Close to the time that she turned 18 she was discovered with a rare form of deadly uterine cancer. After surgery and beginning chemo, she decided to refuse further treatment and a hysterectomy. At this time, the cancer has not recurred and she is a college student studying philosophy and political science with the possible hope of becoming a lawyer.

I had several responses to this book. Throughout, I was struck by the deep faith that sustained this young woman through prison, fear for her life, court proceedings, difficult foster care situations, and cancer. A recurring theme were passages from scriptures and an accompanying “witness of the Spirit” that brought peace and courage. There is an undeniable genuineness of Christian experience and wholehearted dedication to Christ evident in this story.

I struggled with the deception of and flight from her parents. It troubled me that most of the Christians advising her before her flight were peers or just a few years older. It is clear to me that she made a free and un-coerced choice to embrace Christianity and had strong convictions about pursuing that faith. I don’t know if she would have listened to adult counsel had it been present. She goes against one pastor’s advice to wait until she was 18 to be baptized.  I found myself wondering if both the threats from the family, the flight, getting others caught up in potential legal liabilities, and the protracted court fights might have been averted.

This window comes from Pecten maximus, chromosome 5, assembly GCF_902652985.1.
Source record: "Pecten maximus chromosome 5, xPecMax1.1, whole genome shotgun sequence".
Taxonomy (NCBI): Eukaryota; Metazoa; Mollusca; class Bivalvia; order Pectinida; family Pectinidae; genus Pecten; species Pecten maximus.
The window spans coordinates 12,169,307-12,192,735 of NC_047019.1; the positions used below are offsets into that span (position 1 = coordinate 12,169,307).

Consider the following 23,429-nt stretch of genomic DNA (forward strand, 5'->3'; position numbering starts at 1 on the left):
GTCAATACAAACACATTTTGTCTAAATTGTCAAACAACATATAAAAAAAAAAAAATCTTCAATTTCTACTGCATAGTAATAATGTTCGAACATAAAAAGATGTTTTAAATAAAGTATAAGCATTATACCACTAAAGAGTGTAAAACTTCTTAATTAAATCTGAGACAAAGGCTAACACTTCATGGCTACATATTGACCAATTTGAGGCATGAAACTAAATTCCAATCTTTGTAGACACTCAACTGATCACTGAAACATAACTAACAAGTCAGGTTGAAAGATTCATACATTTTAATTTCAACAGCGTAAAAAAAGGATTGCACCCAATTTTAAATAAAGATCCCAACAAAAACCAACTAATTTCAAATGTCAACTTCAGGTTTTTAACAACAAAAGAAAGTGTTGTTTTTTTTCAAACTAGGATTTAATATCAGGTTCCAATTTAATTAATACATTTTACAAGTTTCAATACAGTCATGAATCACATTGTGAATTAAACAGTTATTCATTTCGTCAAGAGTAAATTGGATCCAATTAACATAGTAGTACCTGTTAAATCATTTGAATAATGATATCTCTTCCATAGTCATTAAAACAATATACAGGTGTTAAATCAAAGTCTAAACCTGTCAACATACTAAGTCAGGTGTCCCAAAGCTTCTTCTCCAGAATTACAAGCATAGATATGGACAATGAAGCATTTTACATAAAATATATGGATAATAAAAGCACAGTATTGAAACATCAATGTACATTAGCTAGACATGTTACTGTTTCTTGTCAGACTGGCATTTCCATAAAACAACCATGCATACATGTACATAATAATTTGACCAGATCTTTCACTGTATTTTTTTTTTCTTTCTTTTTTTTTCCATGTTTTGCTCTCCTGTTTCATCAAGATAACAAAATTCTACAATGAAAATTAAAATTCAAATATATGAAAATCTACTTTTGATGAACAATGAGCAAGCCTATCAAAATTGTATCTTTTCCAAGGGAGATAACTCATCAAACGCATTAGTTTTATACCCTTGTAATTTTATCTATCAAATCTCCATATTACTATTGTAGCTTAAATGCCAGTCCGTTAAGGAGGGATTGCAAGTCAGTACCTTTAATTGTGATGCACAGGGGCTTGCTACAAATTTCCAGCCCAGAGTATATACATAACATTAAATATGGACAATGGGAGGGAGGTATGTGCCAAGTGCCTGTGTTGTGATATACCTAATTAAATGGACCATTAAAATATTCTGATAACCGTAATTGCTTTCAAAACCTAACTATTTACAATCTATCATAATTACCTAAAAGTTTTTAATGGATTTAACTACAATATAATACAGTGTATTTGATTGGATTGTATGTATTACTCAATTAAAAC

There is also her portrait of her parents, in marked contrast to how they presented themselves publicly. Here, I’m inclined to believe her narrative, given how hard it must be growing up in her culture to speak against one’s family in any way. Were the threats and danger to her life real? I do not fully understand honor-shame cultures but sense she was on good grounds to have the fears she did and to do everything in her power, having fled, to avoid being returned to this situation. However, I would not want to see this one family’s unfinished story used in a Muslim versus Christian polemic. That said, as I argued a few days ago, I believe it is a universal human right to be able to change one’s beliefs and to follow the dictates of one’s conscience and that honor and shame needs to be re-framed within a commitment to such rights.